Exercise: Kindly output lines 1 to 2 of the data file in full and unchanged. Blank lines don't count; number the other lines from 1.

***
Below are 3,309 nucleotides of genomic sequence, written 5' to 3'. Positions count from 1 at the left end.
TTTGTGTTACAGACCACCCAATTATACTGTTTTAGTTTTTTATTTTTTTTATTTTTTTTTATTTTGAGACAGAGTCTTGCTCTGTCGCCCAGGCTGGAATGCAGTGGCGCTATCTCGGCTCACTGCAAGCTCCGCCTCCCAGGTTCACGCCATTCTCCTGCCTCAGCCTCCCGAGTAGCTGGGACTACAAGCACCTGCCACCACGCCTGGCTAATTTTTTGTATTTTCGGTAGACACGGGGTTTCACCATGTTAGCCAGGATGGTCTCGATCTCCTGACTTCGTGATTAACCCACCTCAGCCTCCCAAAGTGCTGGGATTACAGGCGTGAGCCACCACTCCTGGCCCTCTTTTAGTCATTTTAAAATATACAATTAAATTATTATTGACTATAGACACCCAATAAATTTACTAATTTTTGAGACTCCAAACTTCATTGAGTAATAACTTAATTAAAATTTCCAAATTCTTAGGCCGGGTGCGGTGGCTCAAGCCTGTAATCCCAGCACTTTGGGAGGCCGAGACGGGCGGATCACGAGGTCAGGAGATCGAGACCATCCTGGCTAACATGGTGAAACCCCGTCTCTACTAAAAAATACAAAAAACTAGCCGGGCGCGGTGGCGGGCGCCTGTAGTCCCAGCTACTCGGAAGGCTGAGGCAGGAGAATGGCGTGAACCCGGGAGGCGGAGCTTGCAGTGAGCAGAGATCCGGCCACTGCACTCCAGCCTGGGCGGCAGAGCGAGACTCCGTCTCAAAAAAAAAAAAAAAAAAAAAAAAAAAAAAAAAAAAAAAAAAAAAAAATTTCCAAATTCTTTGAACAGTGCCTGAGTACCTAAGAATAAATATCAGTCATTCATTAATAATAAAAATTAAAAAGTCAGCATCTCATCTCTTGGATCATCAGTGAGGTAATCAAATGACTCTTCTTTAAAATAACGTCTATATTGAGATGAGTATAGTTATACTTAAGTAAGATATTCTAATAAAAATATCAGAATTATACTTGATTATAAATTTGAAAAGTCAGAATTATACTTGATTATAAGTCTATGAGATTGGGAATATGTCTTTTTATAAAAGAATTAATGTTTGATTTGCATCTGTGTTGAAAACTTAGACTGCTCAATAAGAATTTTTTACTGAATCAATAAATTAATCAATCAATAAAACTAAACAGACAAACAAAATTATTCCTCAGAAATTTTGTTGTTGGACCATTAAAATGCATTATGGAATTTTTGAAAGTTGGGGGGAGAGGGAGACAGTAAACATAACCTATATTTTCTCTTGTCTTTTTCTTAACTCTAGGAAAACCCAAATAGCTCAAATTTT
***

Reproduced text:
Below are 3,309 nucleotides of genomic sequence, written 5' to 3'. Positions count from 1 at the left end.
TTTGTGTTACAGACCACCCAATTATACTGTTTTAGTTTTTTATTTTTTTTATTTTTTTTTATTTTGAGACAGAGTCTTGCTCTGTCGCCCAGGCTGGAATGCAGTGGCGCTATCTCGGCTCACTGCAAGCTCCGCCTCCCAGGTTCACGCCATTCTCCTGCCTCAGCCTCCCGAGTAGCTGGGACTACAAGCACCTGCCACCACGCCTGGCTAATTTTTTGTATTTTCGGTAGACACGGGGTTTCACCATGTTAGCCAGGATGGTCTCGATCTCCTGACTTCGTGATTAACCCACCTCAGCCTCCCAAAGTGCTGGGATTACAGGCGTGAGCCACCACTCCTGGCCCTCTTTTAGTCATTTTAAAATATACAATTAAATTATTATTGACTATAGACACCCAATAAATTTACTAATTTTTGAGACTCCAAACTTCATTGAGTAATAACTTAATTAAAATTTCCAAATTCTTAGGCCGGGTGCGGTGGCTCAAGCCTGTAATCCCAGCACTTTGGGAGGCCGAGACGGGCGGATCACGAGGTCAGGAGATCGAGACCATCCTGGCTAACATGGTGAAACCCCGTCTCTACTAAAAAATACAAAAAACTAGCCGGGCGCGGTGGCGGGCGCCTGTAGTCCCAGCTACTCGGAAGGCTGAGGCAGGAGAATGGCGTGAACCCGGGAGGCGGAGCTTGCAGTGAGCAGAGATCCGGCCACTGCACTCCAGCCTGGGCGGCAGAGCGAGACTCCGTCTCAAAAAAAAAAAAAAAAAAAAAAAAAAAAAAAAAAAAAAAAAAAAAAAATTTCCAAATTCTTTGAACAGTGCCTGAGTACCTAAGAATAAATATCAGTCATTCATTAATAATAAAAATTAAAAAGTCAGCATCTCATCTCTTGGATCATCAGTGAGGTAATCAAATGACTCTTCTTTAAAATAACGTCTATATTGAGATGAGTATAGTTATACTTAAGTAAGATATTCTAATAAAAATATCAGAATTATACTTGATTATAAATTTGAAAAGTCAGAATTATACTTGATTATAAGTCTATGAGATTGGGAATATGTCTTTTTATAAAAGAATTAATGTTTGATTTGCATCTGTGTTGAAAACTTAGACTGCTCAATAAGAATTTTTTACTGAATCAATAAATTAATCAATCAATAAAACTAAACAGACAAACAAAATTATTCCTCAGAAATTTTGTTGTTGGACCATTAAAATGCATTATGGAATTTTTGAAAGTTGGGGGGAGAGGGAGACAGTAAACATAACCTATATTTTCTCTTGTCTTTTTCTTAACTCTAGGAAAACCCAAATAGCTCAAATTTT